Cool enough. It's improvised remixological discourse. It took me about 90 seconds to write it. Facility in remixological discourse is something that takes time to learn. It actually requires education, both formal and informal. For example, it could require studying the history of collage, appropriation, literary cut-up, and remix in both art and literature while at the same time introducing to the budding remixologist "ways of seeing" that take into account The Mash-Up of Everyday Life. Given that, what is the intentionof contemporary remixologists who operate as artist-researchers in a higher arts and humanities context? We already have plenty of informal remixological overwritings in the blogosphere as well as endless softvideo mashups happening in that networked society known as Youtube. The examples we can point to are endless although our students are more likely to point us to the most interesting ones that have been uploaded in the last week or two (research assistants, anyone?). It sounds so practical and with it, doesn't it? But will this really lead to a revitalization of the humanities as they struggle to locate relevance within the emerging remixological discourse? That is to say can we make the humanities (what I used to think of as "English" during my undergraduate days) cool enough?

In his smart investigation into knowledge work and the culture of information The Laws of Cool, Alvin Liu wonders aloud what it will take to make educational knowledge in the arts and humanities cool enough to reconsider as source material for your ongoing lifestyle remix:
Here, then, is the song of cool, as I have learned to hear it in contemporary culture. In the register of consumerism first: This tee-shirt with a corporate logo or this TV show with its advertisements: what does it have to do with "me"? It's just a medium, like air or water. "I" am the one who knows how to wear, sample, assemble, mix, or filter that medium with "style." I am a great hunter. And the matching song of producerism: These standards, routines, procedures, protocols, and programs that rule my life: what do they have to do with "me"? They are just my environment. "I" am the one who knows how to browse, search, sample, mix, or filter them with cool technique. In the forest [network] of information technology, I am a great hunter.
In 1996, during the heyday of avant-pop, we called this kind of hunter-sampler a literary minded net artist, one who would surf-sample-manipulate (SSM) their networked life together (even if it was always on the verge of falling apart again, as a collage-construction). Today, borrowing from my new writing, I would call these emerging hunter-samplers remixologists or, for simplicity's sake, postproduction artists (PP artists). The trick is in developing a remixological style that destructively creates new forms of art made out of material sourced from the living archives humanists are responsible for maintaining.

PP artists are trendy and relevant. They practice the art of remixology in that they actively study (research) the methods of proto-PP artists of the past, develop their technique (regularly pick up their ax and play), and stay attuned to the latest developments in whatever technologies they may be interested in employing while generating their new artworks (and in some cases, if that technology does not yet exist or they are not happy with the versions that do exist, then they will either individually or collaboratively invent the technology themselves).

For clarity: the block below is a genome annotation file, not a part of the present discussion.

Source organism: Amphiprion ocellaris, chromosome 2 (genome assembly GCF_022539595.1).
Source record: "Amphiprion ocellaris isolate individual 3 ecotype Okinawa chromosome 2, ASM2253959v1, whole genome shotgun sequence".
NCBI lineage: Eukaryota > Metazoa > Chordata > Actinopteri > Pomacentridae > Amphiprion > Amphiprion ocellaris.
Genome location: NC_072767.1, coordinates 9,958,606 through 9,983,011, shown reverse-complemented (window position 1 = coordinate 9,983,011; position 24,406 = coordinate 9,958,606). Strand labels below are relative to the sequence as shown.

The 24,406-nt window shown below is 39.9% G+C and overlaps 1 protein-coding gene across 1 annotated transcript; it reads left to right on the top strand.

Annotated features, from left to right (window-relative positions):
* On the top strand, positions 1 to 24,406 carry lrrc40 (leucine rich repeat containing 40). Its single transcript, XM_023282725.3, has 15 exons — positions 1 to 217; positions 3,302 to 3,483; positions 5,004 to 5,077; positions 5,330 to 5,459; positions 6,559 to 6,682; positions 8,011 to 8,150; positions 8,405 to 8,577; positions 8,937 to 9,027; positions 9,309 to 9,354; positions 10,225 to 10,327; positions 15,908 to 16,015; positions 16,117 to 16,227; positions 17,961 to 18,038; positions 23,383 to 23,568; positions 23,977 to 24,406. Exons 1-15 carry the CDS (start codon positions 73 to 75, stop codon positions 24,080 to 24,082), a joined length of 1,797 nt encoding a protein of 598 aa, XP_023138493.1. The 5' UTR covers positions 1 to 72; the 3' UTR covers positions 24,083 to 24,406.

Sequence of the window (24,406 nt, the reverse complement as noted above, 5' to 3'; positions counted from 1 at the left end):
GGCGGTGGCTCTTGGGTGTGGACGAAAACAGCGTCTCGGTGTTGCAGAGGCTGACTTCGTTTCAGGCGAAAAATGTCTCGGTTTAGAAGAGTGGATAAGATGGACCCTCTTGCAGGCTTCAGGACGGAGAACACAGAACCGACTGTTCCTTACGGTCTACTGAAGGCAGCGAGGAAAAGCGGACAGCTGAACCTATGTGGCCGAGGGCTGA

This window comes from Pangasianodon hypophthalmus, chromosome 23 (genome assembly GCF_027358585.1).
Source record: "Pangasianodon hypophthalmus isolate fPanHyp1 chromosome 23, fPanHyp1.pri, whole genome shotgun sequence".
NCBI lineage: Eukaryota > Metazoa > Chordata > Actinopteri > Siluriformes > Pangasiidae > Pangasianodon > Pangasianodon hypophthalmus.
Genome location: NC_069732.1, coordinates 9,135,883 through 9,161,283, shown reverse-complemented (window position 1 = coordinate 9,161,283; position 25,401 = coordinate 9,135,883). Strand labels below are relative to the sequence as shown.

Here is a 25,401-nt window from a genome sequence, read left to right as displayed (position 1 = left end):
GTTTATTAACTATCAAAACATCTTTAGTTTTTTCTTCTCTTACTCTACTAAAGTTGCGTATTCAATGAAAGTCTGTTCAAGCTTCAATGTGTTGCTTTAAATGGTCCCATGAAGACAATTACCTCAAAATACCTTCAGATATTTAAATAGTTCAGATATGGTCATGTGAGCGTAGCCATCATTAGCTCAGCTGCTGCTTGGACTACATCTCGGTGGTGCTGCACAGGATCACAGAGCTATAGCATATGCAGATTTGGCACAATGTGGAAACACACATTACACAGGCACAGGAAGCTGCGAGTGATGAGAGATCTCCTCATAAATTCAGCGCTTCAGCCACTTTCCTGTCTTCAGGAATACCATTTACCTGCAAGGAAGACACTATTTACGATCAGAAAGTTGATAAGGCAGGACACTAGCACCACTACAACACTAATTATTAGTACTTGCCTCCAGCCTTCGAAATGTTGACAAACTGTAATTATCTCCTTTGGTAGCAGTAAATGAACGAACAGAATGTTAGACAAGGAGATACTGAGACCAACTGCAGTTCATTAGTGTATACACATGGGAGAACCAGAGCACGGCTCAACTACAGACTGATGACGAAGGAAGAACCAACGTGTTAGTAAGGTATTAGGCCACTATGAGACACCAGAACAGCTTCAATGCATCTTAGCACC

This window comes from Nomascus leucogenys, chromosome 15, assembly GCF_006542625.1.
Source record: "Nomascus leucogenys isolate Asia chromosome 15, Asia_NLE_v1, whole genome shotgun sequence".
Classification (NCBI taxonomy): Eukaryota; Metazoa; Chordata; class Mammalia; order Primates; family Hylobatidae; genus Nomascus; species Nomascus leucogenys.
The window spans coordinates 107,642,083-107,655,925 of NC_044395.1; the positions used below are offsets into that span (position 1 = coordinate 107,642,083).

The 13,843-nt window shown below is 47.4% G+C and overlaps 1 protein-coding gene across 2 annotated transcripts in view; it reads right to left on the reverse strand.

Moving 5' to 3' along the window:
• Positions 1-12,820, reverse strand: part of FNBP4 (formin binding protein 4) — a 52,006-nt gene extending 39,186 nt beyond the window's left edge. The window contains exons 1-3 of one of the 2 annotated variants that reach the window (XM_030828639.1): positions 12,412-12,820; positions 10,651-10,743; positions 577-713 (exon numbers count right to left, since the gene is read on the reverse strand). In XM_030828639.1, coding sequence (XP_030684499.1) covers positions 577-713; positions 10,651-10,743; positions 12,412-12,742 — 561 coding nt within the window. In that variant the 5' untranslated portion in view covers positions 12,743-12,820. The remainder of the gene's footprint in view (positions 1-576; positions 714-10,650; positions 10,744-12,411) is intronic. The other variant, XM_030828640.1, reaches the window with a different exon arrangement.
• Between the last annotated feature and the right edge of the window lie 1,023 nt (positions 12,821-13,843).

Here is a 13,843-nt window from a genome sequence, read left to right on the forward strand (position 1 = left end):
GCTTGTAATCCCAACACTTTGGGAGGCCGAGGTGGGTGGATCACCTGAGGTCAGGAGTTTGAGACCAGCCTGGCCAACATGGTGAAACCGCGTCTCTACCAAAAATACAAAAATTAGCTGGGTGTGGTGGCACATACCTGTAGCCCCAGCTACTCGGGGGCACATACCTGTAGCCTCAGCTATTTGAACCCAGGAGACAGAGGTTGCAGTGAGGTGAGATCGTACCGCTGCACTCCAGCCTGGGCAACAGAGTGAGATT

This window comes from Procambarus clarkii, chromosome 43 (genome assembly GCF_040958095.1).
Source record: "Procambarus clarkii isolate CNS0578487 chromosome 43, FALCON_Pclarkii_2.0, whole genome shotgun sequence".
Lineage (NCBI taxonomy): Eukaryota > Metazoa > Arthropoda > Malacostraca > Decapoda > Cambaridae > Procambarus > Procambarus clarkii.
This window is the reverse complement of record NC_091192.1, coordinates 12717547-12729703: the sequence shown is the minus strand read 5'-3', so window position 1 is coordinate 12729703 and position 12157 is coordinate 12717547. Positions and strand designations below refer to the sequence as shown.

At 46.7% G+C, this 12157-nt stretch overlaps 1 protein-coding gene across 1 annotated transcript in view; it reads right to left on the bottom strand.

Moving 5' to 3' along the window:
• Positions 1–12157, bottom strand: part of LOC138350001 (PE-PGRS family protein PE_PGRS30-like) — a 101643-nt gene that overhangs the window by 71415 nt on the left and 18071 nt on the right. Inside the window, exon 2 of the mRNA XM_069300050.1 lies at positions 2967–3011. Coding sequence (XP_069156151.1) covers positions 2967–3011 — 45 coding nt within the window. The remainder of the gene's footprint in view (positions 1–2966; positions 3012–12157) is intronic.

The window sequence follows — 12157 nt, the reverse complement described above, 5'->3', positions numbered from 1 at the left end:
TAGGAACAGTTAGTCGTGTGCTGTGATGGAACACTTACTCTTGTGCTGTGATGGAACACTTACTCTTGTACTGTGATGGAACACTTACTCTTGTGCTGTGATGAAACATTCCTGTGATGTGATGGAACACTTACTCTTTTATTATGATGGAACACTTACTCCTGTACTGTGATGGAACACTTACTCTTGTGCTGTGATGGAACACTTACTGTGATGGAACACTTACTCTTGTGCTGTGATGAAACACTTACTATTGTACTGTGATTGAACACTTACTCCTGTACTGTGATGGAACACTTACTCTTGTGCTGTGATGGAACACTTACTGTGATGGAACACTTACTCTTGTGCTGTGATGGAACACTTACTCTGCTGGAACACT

Toward the end of his book, and most relevant for contemporary remixologists who straddle the interdisciplinary media arts scene, Liu writes:
Aesthetics in the age of knowledge work is now being defined by several contenders for a dominant ideology that have not yet fully articulated themselves or negotiated their intramural relationships. For example, in a fuller study we would need to explore the new media aesthetics that together make up what might be called a new "picturesque" for our time. I mean by this the aesthetics of mutation and remixing that recreate through new technologies something like the art of quintessential hybridity and chance [...]
For Liu, this aesthetics of mutation relates to what on this blog we have been calling remixology and can be seen in the ultimate form of mutation/mixing, "the new sublime of 'destruction.' Or more fully, we can call this sublime 'destructive creation,' the critical inverse of the mainstream ideology of creative destruction." The idea is to turn Schumpeter's "entrepreneurism" on his head by way of an emerging viral aesthetics:
Insofar as the avant-garde is indeed exhausted and dead, in other words, then the "make it new" credo that has been its signature since even before the era of Ezra Pound is it palpable corpse, no matter what "new media" attempt to reincarnate it. The truly new art now propagating within the corpse is a viral aesthetics that at once mimes and critiques knowledge work so as to circumvent the corporate tumor that "creativity" has become. Viral aesthetics invents an alternative mode of production resident within the other, dark lobe of contemporary creativity -- to coin a term, destructivity.
Maybe the Avant-Pop remixologists of the future can save humanities from itself not by making cultural studies more corporate but by sampling selected data from all of the available source material in the information economy and putting a little English on it.


BTW, there is a print version of the In Memoriam to Postmodernism: Essays on the Avant-Pop anthology published by San Diego State University Press as part od their "Code(x)/ International Theory Series" (scroll down to the middle of the page to read about it).